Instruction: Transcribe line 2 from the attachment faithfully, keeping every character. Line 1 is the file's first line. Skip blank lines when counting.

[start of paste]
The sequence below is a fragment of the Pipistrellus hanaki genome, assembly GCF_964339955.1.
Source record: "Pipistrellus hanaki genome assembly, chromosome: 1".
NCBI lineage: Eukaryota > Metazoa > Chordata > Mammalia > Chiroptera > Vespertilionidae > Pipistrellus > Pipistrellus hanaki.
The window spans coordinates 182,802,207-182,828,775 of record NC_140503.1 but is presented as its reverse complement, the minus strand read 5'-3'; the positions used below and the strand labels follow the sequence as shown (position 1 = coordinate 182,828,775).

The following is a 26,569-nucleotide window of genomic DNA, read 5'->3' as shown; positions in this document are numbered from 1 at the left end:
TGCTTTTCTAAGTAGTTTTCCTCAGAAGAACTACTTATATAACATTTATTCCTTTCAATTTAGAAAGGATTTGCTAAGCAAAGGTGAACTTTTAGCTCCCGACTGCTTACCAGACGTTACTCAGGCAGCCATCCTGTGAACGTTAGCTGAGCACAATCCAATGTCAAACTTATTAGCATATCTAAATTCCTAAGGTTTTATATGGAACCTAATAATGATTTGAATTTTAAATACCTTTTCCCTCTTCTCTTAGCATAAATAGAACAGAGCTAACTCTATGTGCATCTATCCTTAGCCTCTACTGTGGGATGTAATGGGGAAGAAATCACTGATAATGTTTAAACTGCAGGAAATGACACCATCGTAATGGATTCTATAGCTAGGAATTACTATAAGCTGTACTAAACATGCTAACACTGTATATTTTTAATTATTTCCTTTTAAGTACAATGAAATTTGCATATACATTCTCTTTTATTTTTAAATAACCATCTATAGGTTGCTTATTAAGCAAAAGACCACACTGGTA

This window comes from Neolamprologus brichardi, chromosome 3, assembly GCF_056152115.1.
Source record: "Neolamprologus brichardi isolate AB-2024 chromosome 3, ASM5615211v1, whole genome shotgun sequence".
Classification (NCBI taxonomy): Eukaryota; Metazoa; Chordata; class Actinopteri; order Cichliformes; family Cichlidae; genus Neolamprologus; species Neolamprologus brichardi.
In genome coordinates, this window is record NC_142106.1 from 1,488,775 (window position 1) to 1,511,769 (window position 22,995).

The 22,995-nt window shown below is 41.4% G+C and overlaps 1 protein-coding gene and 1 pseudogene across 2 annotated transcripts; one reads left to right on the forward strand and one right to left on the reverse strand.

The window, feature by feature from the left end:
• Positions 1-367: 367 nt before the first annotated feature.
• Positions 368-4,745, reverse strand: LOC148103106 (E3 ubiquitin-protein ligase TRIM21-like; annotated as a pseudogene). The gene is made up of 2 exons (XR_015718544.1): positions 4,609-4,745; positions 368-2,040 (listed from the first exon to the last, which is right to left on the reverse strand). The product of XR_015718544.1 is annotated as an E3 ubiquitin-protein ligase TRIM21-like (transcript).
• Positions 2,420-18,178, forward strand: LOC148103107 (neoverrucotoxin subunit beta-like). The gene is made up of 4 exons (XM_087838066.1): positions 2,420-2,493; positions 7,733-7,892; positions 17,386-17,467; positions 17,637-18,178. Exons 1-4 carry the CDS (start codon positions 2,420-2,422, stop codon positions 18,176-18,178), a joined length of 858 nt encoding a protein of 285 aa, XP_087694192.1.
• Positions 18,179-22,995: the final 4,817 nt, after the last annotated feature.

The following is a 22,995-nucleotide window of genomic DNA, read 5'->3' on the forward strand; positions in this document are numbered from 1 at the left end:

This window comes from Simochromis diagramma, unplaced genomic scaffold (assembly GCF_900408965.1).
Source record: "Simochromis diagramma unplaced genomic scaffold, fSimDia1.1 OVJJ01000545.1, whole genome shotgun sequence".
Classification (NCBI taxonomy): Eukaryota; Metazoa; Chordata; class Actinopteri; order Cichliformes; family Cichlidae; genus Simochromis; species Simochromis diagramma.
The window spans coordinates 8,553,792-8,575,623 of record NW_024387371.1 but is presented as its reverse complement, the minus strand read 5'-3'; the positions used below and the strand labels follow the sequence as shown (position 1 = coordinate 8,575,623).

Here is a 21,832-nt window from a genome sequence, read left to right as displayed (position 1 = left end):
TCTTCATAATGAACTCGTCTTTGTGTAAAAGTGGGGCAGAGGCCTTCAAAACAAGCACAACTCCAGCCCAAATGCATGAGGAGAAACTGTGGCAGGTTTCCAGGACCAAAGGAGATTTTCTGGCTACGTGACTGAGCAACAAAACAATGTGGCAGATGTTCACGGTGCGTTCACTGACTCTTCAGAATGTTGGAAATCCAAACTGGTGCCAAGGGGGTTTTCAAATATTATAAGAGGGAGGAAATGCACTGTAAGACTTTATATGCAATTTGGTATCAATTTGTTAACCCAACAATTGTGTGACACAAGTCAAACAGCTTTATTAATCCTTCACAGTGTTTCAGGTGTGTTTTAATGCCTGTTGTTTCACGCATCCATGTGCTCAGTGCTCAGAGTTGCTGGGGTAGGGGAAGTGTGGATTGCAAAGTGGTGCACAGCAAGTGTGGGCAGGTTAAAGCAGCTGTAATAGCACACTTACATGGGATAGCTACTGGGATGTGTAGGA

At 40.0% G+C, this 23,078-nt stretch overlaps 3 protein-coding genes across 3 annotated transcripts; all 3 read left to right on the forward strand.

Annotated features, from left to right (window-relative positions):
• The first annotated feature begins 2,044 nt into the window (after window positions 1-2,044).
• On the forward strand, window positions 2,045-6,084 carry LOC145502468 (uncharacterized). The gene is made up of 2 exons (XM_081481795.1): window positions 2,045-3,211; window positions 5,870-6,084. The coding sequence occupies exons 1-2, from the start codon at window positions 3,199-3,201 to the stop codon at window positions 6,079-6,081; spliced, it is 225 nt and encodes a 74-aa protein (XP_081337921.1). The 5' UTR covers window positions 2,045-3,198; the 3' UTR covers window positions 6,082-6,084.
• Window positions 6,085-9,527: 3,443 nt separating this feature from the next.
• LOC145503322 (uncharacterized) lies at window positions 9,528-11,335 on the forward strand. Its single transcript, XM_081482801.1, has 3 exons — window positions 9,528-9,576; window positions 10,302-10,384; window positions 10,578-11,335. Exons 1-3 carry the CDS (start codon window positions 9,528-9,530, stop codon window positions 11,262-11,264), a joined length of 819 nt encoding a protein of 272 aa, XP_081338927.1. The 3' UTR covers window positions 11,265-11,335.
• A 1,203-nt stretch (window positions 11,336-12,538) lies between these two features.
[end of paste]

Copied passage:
Source record: "Pipistrellus hanaki genome assembly, chromosome: 1".